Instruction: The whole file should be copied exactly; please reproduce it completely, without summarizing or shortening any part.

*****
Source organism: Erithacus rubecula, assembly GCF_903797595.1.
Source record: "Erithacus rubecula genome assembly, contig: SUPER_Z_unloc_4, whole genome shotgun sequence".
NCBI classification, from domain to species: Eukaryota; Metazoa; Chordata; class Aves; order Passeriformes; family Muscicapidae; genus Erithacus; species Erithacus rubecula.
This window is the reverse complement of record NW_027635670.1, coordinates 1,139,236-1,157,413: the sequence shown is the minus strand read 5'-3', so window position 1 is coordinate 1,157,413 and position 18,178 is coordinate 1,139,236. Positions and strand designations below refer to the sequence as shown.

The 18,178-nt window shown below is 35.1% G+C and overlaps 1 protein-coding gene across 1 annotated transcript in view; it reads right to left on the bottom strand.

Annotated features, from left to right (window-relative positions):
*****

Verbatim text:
Source organism: Erithacus rubecula, assembly GCF_903797595.1.
Source record: "Erithacus rubecula genome assembly, contig: SUPER_Z_unloc_4, whole genome shotgun sequence".
NCBI classification, from domain to species: Eukaryota; Metazoa; Chordata; class Aves; order Passeriformes; family Muscicapidae; genus Erithacus; species Erithacus rubecula.
This window is the reverse complement of record NW_027635670.1, coordinates 1,139,236-1,157,413: the sequence shown is the minus strand read 5'-3', so window position 1 is coordinate 1,157,413 and position 18,178 is coordinate 1,139,236. Positions and strand designations below refer to the sequence as shown.

The 18,178-nt window shown below is 35.1% G+C and overlaps 1 protein-coding gene across 1 annotated transcript in view; it reads right to left on the bottom strand.

Annotated features, from left to right (window-relative positions):